The easiest way to protect your legal rights before leaving your job is to document everything. Even if you initially feel as if your firing was not retaliatory or discriminatory, cover all of your bases by asking for the termination letter in writing, and saving all written warning letters. To aid in any potential claims you may have against your employer, document the dates of any decisions or actions affecting your employment, including salary or benefit increases/decreases, recommendations, and reprimands.


I am being forced to leave my job. But before I go, my employer requires that I sign a document promising not to sue. Is that legal?


It is not illegal for your employer to get you to sign a waiver of your right to sue as part of a severance agreement. Be conscious that you are taking a risk if you sign a waiver, as they are generally enforceable. If you have any doubts about your employer's reasons for firing you, especially if you think your employer may be retaliating or discriminating against you, you should consult with an attorney before signing anything.


What could my employer do to deny my allegations, and how do I respond to their denials?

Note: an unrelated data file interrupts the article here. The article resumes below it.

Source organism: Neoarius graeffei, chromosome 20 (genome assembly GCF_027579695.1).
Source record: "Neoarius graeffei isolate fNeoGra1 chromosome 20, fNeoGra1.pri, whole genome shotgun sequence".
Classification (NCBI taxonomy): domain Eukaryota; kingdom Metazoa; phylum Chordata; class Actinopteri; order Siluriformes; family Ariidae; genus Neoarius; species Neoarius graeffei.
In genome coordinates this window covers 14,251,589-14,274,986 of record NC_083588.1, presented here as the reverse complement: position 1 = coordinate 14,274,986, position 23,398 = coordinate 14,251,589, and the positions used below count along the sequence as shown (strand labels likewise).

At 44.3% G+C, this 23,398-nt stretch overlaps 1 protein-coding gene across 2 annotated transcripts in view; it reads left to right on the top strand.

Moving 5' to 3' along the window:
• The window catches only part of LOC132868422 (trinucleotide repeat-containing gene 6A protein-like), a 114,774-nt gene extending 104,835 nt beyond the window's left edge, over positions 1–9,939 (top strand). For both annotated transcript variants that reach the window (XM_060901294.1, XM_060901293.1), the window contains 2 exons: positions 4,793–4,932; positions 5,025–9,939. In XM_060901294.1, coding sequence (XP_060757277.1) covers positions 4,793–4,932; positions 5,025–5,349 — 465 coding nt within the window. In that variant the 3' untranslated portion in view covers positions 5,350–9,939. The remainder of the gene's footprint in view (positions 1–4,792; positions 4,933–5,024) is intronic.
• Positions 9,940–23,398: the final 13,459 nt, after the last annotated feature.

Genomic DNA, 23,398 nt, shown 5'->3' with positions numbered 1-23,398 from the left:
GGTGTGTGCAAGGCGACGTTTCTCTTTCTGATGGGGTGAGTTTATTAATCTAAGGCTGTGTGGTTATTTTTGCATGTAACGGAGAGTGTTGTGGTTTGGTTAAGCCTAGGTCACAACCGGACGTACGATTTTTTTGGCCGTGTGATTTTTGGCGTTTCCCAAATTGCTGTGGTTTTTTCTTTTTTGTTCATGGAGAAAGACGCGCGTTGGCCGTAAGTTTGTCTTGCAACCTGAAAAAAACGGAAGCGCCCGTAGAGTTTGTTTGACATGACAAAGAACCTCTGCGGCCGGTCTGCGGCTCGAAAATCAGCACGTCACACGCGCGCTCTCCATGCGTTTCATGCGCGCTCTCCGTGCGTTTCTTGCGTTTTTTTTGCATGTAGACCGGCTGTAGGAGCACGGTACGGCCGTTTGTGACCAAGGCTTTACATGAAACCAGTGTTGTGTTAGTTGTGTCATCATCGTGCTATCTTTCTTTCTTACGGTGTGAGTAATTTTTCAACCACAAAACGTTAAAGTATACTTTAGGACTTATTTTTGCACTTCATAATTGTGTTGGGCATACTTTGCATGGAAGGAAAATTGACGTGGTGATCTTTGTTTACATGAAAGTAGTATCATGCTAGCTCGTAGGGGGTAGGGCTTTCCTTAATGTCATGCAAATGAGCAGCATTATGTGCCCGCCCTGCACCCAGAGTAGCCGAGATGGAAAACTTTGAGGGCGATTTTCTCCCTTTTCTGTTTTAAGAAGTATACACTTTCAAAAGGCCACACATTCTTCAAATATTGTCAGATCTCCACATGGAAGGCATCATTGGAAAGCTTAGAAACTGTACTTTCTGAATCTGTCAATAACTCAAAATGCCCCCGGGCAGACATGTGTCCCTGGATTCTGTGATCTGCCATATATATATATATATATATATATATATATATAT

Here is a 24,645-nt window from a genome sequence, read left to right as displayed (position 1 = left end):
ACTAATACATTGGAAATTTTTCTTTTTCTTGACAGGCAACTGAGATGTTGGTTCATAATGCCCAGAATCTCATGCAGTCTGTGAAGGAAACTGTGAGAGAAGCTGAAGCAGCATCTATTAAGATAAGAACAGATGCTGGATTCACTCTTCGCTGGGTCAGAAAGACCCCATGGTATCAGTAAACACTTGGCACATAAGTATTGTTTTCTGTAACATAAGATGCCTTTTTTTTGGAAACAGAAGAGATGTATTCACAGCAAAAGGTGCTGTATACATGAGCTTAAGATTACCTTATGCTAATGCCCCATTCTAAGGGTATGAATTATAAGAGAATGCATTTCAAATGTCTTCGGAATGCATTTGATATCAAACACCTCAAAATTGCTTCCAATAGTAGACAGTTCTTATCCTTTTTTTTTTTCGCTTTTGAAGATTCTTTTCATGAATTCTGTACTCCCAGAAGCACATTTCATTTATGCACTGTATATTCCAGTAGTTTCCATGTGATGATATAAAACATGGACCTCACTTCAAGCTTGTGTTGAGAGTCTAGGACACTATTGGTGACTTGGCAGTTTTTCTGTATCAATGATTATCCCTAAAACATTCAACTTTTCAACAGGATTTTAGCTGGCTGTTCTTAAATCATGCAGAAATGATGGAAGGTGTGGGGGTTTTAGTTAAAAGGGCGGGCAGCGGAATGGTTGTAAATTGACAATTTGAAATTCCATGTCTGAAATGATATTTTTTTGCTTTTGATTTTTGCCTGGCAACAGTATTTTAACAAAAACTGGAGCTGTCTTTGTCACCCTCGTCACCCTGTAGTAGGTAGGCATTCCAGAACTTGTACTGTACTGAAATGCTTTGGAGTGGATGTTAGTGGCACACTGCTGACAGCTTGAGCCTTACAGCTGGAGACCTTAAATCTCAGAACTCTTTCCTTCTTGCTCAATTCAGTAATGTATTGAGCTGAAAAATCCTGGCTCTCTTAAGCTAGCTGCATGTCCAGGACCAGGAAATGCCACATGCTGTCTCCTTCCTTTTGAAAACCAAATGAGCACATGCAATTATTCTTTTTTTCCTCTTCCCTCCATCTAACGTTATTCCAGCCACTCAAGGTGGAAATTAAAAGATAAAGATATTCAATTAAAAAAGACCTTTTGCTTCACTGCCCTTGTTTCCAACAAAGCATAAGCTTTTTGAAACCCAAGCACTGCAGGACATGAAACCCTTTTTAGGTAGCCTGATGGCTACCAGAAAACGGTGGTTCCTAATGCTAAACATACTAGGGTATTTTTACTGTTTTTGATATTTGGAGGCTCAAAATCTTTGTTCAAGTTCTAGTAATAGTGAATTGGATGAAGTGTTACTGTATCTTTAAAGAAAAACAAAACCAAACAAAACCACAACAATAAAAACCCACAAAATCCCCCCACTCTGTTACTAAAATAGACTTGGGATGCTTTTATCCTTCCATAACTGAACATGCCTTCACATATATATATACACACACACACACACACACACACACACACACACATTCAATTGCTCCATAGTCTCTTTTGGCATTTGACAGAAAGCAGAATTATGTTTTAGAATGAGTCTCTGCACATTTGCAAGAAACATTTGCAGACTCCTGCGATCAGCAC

When your case goes before the administrative law judge, you will have the initial burden of showing the judge some evidence that you were discriminated against by your employer. If the judge is satisfied that you have met this burden, your employer must then give legitimate, nondiscriminatory reasons for his or her actions. If your employer can give a sufficient reason for his or her actions, you must respond by proving that, more likely than not, the reasons offered by your employer were not the true reasons for his or her actions, but instead were only a pretext for discrimination. If you meet this final burden you have shown true discrimination.


Does it matter when the discrimination occurred?


Yes, you must file a claim with the Wisconsin Equal Rights Division or the EEOC within three hundred (300) days of the discriminatory action.


What What options do I have if I my employer has fewer than 15 employees?


The WFEA applies to all employers regardless of the number of employees.


If I prove my retaliation claim, what kind of remedies am I entitled to?


You may be entitled to injunctive or monetary relief. However, remedies vary from case to case. See remedies.